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Going the extra mile with tetanus toxoid vaccinations

© UNICEF Timor Leste
A young girl in a school in Aileu district receives a tetanus toxoid immunization from a health worker during a “mop-up” campaign.

By Aderito Docarmo

Ermera, Timor-Leste, December 2010 - “I am afraid of injections because of the pain, but after the injection, there was really not much pain. And I also know it is good for me,” explained Mercia, a 13-year-old student in Ermera district. Either the fear of pain scared her away or health workers never found her during the previous three rounds in the 2008–2009 national vaccination campaign to protect girls and women from tetanus infection.

But the Timor-Leste Ministry of Health was not about to let Mercia or other unprotected girls and women go unreached.

Thus, in a recently completed “mop-up” campaign, health workers targeted pockets of villages in three districts that had insufficient national campaign coverage after the three rounds of immunizations. In such corners they found Mercia and thousands like her who were not fully protected from the deadly bacteria.

Girls like Mercia also helped them in the search. “I encouraged my friends to take the vaccine,” Mercia said.

Although everyone is susceptible to tetanus infection, the campaigns concentrate only on females of child-bearing age who are more vulnerable due to the high risks that childbirth imposes, particularly where home births with unskilled attendants are common.

The Ministry of Health carried out the final-push activity in October and November 2010 with assistance from UNICEF, the World Health Organization and NGOs to accelerate the progress towards eliminating maternal and neonatal tetanus throughout the country.

Focusing on the female population aged 12–45 years in the central highland districts of Aileu, Ainaro and Ermera, the mop-up campaign vaccinated 27,703 people.

Reaching the hard-to-reach areas takes many different hands working together. The mop-up campaign relied on village chiefs and church leaders for strategic help.

“Some mothers do not want to be immunized.  Others say they will miss work if they walk to the site, which could be several hours away.  And there are also those mothers who say they have heard that after the injection, they can no longer get pregnant,” Terezinha Fernandes explained, a Promotor Saude Familia (community health volunteer) and wife of the suco (village) chief.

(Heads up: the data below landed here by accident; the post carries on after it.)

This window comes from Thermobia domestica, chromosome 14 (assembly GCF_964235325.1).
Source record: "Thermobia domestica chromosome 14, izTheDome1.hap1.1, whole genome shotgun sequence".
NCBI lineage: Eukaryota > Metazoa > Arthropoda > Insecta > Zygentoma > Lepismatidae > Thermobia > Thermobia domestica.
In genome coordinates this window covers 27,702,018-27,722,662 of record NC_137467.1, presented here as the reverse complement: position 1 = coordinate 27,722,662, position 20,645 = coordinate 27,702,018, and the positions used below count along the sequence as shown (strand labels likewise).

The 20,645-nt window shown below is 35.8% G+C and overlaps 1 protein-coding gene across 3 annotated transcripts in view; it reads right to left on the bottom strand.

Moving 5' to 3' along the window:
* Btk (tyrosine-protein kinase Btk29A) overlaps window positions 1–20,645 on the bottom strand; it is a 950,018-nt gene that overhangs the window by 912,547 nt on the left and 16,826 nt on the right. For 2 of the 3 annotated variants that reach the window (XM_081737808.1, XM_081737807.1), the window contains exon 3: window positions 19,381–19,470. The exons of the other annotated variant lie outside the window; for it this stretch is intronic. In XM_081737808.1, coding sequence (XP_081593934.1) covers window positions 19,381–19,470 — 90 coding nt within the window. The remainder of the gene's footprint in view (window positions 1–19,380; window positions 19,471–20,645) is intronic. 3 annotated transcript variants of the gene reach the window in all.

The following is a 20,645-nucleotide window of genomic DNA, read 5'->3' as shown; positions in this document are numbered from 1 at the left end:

Ministry of Health and UNICEF officers approached the local church in the three districts to support the campaign and advocate about the safety of the vaccine. The church leaders enthusiastically supported the campaign by squashing the rumours and allaying the fears about the vaccine.

“I announced in church about the campaign,” said Father Merkondia, the Ermera priest. “I had to help counter rumours about the tetanus toxoid vaccine being a contraceptive.”

The community health volunteers were also instrumental in mobilizing the targeted female population by going door to door to inform them and their families of the benefits of the tetanus toxoid immunization.

The extra-mile commitment was evident in many corners.

“Recording and reporting should be accurate, so it was necessary for me to work at night in the office. This is because there was a problem with our office generator and electricity was only available at night,” said Palmira, the Ermera district immunization manager.

“In addition, there is only one computer in the office and we have to take turns,” she added.

Some village chiefs were so eager to help they offered their homes for the vaccinators to set up the immunizing post. “In this campaign, we cooperated with the Health Ministry. I also observed that the government teams were making special efforts to ensure that no woman is missed, even in far off areas,” explained Faustion, village chief of Hato Udo, in Ainaro district.  

Timor-Leste’s experience with its national tetanus toxoid campaign was especially challenging due to the difficult terrain and scattered inhabitants. But the follow-up push showed true grit for overcoming the difficulties so that more babies and mothers’ lives are protected from what can be a fatal disease.

 

 

 

 

 

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